3. Barabbas was set free because Jesus died instead of him. 

Jesus was not a lawbreaker. Pilate said, “I find no guilt in him” (John 18:38). Jesus did not deserve punishment. Yet Barabbas was set free, and Jesus was crucified. The Bible says that Jesus “suffered once for sins, the righteous for the unrighteous, that he might bring us to God” (1 Peter 3:18). Jesus suffered and died in our place. I am Barabbas. You are Barabbas. 

Second Corinthians 5:21 is one of the most important verses in the Bible: “For our sake [God] made [Jesus] to be sin who knew no sin, so that in him we might become the righteousness of God” (2 Cor. 5:21). On the cross, Jesus became our substitute. He took our sin so that we could receive his righteousness through faith in him.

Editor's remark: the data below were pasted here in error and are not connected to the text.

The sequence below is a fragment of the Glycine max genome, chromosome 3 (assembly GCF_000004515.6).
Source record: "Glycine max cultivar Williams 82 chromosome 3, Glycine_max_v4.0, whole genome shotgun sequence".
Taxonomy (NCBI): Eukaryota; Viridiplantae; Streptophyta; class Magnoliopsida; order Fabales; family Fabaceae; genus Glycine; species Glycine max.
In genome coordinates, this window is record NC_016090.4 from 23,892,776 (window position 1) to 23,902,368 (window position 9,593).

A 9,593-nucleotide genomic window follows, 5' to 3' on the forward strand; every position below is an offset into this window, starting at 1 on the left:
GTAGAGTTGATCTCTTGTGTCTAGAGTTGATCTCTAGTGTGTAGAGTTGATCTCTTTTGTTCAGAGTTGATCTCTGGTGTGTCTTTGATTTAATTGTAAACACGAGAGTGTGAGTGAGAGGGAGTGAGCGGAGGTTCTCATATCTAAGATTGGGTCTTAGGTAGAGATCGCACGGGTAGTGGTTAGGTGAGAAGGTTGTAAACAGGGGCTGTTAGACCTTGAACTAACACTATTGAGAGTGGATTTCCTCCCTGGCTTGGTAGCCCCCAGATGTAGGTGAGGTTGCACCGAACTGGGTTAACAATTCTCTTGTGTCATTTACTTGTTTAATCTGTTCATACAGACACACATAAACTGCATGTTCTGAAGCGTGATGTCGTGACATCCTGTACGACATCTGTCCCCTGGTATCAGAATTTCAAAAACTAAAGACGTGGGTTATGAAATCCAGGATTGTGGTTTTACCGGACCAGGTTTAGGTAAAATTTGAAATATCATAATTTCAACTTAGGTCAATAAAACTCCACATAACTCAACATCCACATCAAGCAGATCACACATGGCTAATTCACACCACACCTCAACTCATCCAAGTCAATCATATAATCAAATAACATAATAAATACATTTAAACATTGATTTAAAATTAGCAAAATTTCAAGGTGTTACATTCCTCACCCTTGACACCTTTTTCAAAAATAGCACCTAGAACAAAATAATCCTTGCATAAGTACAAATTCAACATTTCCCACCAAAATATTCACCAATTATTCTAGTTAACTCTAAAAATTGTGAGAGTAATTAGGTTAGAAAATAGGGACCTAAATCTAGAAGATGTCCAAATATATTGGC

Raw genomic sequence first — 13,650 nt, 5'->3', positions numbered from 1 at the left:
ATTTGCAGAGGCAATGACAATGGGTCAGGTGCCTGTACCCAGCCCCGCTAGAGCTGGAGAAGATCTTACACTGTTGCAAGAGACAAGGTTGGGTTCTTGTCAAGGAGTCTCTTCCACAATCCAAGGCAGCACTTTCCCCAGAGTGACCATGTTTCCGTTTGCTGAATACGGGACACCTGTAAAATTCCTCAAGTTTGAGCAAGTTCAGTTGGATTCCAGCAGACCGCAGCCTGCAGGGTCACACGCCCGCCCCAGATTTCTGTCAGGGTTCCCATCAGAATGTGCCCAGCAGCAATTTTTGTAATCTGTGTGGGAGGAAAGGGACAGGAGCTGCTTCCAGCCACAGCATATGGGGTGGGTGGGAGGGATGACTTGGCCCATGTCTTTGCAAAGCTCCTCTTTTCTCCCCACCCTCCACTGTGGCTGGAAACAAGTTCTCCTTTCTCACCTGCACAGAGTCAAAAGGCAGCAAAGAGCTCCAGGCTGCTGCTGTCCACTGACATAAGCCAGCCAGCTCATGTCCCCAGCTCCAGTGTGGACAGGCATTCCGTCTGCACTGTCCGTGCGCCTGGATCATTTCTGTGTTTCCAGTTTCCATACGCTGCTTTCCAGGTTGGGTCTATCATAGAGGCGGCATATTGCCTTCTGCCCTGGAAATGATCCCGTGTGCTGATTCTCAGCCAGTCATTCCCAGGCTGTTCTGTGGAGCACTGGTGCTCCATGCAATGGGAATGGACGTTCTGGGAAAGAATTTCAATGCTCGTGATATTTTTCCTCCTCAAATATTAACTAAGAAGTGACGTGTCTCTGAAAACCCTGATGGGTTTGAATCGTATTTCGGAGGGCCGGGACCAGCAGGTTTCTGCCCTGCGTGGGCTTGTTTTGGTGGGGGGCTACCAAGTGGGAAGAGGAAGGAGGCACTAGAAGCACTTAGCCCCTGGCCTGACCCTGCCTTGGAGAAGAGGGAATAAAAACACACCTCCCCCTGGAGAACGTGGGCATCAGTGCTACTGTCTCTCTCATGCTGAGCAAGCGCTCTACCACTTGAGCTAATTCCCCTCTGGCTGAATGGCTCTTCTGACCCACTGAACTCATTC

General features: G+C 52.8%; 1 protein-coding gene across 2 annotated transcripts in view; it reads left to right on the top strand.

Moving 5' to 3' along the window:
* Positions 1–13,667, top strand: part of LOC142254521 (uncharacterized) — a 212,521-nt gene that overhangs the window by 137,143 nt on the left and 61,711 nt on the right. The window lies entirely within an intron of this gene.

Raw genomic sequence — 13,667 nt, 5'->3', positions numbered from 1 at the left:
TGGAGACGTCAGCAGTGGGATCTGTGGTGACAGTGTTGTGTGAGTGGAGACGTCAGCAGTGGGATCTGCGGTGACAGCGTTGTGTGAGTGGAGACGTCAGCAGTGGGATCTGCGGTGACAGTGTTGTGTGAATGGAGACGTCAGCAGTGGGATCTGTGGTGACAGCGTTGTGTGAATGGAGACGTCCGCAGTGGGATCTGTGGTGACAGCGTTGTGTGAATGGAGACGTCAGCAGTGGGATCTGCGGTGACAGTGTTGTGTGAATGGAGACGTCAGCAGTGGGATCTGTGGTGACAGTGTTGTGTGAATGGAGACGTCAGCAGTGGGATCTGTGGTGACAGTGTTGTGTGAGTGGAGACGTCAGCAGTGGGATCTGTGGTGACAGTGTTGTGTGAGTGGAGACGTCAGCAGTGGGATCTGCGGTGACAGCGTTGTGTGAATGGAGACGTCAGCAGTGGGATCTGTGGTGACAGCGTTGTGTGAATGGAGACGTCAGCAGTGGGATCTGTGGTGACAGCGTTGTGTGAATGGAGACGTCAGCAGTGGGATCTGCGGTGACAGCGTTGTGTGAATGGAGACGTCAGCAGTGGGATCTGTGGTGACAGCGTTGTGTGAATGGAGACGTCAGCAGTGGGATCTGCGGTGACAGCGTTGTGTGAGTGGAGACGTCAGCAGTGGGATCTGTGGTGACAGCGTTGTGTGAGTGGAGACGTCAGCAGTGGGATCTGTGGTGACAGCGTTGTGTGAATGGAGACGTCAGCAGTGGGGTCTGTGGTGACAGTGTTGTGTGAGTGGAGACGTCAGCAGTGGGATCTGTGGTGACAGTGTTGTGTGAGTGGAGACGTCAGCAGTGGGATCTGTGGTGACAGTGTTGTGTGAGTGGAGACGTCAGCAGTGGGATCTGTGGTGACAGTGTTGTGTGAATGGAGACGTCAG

Amazement over the words and actions is a recurring theme in Mark’s Gospel (1:27; 2:12; 5:20, 42; 6:6, 51; 9:15; 10:24, 32; 15:5, 44). Pilate was “amazed” (v. 5) when Jesus didn’t defend himself against the accusations of chief priests.

We often talk about the vastness of the universe, but have you ever stopped to consider how vast the universe really is? In 1977, two unmanned space probes were launched, Voyager 1 and Voyager 2. In 1987—after a 12-year, 4 billion mile journey—Voyager 1 passed the orbits of Neptune and Pluto, completing its mission. Voyager 1 is nearly the fastest vehicle ever made. It continues to travel through space at a speed of 11 miles every second. The closest star to the earth (other than the sun) is Proxima Centauri, a little over 4 light years away. At 11 miles per second, Voyager 1 wouldn’t reach Proxima Centauri until around the year 73,500. That’s amazing.

We often talk about the love of Jesus, but how often do you stop to think about the depth of Jesus’ love. 

The more we are amazed by the love of Jesus, the more our lives will glorify him.